in a strange room

Longlisted for the Man Booker in 2010, In a Strange Room focuses on one man’s nomadic life. This novel is comprised of three parts, three journeys made by the South African protagonist, also Damon. Young when we meet him, middle aged by the end, Damon has no tether. Although he returns to Cape Town between trips, it seems to the reader that he only really exists on the road. Each section is titled according to the role which Damon plays within it.

The first chapter, The Follower, concerns an odd friendship between Damon and Reiner, a German he meets in Greece. Reiner is escaping a relationship with a woman who would marry him, and Damon is trying to forget his own failed relationship. Keeping in contact, they meet up later in South Africa and decide to travel to Lesotho. It’s an odd partnership, Damon clearly attracted to Reiner, who knows it but doesn’t care. Reiner does what he wants without any regard and it becomes quite a stressful read as Damon tags along behind, constantly hoping that Reiner will suddenly decide to embark upon a relationship with him.

The Lover, sees Damon travel from Zimbabwe up through Malawi to Kenya overland. His wandering seems aimless until he meets up with a group of French-speaking tourists and fixates on Jerome, a young Swiss man, who speaks hardly any English. There seems to be a mutual attraction between the two men but communication is a barrier. They are able to communicate only through a third man, Christian, who can speak both English and French. At first, Damon assumes that it is this constant presence of another that is preventing him from being able to get closer to Jerome. However, when he later visits Switzerland he finds that even alone with Jerome they are unable to  move forward.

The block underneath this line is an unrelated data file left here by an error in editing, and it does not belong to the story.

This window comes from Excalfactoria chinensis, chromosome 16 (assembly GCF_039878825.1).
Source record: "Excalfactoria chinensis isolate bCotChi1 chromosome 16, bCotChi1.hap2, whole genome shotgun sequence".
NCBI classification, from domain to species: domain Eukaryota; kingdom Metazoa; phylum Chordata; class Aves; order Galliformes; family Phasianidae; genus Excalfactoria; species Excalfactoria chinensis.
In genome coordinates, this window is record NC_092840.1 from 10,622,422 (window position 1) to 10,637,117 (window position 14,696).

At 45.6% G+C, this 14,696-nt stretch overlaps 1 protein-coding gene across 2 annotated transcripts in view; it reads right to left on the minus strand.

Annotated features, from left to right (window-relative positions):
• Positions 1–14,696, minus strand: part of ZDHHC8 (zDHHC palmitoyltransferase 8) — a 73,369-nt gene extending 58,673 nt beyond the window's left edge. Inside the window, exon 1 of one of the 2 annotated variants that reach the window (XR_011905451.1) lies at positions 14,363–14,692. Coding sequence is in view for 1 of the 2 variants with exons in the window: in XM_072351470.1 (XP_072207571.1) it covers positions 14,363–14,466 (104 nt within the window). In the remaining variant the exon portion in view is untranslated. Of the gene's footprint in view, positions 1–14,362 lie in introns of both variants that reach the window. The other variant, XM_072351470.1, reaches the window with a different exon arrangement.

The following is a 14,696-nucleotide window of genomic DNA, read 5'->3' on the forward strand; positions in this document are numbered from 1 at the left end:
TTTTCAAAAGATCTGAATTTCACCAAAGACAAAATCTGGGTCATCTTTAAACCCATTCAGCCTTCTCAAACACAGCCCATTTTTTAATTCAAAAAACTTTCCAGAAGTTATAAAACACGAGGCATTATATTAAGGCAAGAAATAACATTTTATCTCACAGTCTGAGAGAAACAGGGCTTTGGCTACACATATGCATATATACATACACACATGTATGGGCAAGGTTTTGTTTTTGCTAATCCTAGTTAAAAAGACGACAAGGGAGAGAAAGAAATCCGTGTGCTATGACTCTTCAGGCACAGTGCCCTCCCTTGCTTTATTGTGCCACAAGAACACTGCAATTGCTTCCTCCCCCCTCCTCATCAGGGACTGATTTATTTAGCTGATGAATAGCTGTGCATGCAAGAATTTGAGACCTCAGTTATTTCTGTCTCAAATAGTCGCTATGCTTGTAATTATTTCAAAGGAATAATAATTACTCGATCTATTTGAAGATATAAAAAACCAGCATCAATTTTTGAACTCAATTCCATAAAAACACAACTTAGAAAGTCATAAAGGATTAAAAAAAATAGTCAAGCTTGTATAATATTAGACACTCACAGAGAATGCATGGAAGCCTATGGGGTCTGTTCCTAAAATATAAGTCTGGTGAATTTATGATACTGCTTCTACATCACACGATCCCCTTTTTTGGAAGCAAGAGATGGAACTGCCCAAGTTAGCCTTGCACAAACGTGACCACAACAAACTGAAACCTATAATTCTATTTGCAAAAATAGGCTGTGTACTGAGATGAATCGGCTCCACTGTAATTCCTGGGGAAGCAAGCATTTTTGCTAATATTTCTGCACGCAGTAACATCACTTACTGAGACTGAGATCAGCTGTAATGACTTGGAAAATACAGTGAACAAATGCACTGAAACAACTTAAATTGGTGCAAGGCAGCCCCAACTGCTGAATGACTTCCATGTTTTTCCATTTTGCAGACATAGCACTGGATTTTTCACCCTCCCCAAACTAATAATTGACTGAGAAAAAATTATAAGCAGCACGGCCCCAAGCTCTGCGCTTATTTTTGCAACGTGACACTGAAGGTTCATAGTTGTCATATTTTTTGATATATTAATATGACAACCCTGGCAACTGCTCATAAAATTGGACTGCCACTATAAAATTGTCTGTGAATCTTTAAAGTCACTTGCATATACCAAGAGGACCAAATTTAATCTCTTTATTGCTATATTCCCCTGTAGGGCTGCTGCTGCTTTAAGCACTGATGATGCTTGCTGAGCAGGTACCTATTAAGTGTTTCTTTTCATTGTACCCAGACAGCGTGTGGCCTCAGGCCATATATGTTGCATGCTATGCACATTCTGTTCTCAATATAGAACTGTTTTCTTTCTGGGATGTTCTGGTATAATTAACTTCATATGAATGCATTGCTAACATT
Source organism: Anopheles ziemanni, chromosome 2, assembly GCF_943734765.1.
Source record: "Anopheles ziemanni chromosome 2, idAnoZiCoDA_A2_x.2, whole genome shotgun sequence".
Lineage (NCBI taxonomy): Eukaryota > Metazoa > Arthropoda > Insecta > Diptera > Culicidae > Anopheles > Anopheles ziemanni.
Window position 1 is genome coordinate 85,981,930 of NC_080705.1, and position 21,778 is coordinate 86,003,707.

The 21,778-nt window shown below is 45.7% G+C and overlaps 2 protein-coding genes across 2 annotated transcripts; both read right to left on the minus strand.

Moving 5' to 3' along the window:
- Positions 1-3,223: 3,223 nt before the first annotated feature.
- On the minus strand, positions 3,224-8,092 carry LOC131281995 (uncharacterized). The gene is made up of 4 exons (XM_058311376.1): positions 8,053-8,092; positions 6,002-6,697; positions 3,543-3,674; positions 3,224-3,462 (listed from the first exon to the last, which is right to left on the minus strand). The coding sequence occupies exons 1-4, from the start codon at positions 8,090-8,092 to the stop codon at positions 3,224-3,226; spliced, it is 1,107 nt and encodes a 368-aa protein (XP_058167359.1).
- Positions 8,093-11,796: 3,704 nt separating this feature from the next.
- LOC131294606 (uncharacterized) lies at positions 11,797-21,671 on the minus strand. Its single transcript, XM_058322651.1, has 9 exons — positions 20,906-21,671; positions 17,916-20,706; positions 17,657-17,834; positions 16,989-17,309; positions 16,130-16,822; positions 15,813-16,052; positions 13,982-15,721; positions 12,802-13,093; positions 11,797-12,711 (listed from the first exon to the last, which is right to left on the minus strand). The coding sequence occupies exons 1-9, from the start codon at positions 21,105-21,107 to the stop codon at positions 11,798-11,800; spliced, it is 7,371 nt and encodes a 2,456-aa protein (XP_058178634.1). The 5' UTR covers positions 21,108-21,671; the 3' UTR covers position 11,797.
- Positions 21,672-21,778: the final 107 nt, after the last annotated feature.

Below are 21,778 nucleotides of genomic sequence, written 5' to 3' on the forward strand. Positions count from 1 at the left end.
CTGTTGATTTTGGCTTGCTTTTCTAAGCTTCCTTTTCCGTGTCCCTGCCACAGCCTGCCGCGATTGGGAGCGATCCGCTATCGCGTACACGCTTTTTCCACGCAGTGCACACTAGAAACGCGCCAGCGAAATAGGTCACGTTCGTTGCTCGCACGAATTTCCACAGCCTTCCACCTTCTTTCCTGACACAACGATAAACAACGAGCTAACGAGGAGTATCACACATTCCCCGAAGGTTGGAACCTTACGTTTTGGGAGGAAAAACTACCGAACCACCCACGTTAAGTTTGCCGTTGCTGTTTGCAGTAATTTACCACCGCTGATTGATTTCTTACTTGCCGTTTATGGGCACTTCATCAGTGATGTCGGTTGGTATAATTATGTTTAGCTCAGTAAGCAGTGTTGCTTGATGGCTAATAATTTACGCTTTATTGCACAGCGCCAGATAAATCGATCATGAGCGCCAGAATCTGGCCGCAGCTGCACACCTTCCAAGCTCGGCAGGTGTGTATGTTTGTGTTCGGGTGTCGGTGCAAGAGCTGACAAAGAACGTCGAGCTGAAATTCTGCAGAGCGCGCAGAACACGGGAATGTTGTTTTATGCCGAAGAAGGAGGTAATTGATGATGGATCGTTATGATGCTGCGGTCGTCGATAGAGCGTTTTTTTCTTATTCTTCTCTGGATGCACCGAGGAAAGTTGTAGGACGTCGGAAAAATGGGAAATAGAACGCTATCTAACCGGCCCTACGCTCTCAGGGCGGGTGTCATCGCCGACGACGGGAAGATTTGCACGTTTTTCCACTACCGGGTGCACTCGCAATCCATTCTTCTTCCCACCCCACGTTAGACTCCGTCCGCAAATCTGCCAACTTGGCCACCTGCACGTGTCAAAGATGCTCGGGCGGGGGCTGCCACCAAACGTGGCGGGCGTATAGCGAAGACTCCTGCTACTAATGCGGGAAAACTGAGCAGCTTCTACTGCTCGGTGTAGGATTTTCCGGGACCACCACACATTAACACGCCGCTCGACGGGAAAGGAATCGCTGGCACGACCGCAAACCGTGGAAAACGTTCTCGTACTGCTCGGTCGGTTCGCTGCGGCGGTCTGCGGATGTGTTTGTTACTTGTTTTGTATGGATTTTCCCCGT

The third part, The Guardian, is the most heartbreaking and was, for me, the one that I am still thinking of days later. Damon travels to India with Anna, a friend who is recovering from a bout of manic depression:

On the last occasion that she went off the rails, years ago, she landed in a Cape Town clinic, emaciated and scarred with cigarette burns. It took months for her to recover, a process that she fetishized in her photographs, many of them pictures of herself naked, all her wounds on display. The episode is sexy in her mind, no cause for shame, and culminated in several bouts of electro-shock therapy, which she’d asked for, she later told me, as a substitute for killing herself.

Galgut’s writing is soul-bearing, the perspective shifting. In the above paragraph Damon is written as first person, but in much of the novel the prose is written in third person, often shifting within the confines of a single paragraph. I found this disconcerting at first, though got used to it. Thinking of it as a confessional, a man sharing experiences that were life-affecting, it made sense, this idea that third person can add a distance and make it easier to make certain revelations.

The strength of this novel for me was in its landscapes. As Damon travels across Africa I found myself wanting to look at how to get to Malawi, how I might lie on an unspoilt white beach and sleep in a wooden bungalow by the sea.

It took a while for this book to grow on me, but its secret is in creating visions that take time to fade rather than having an instant impact.

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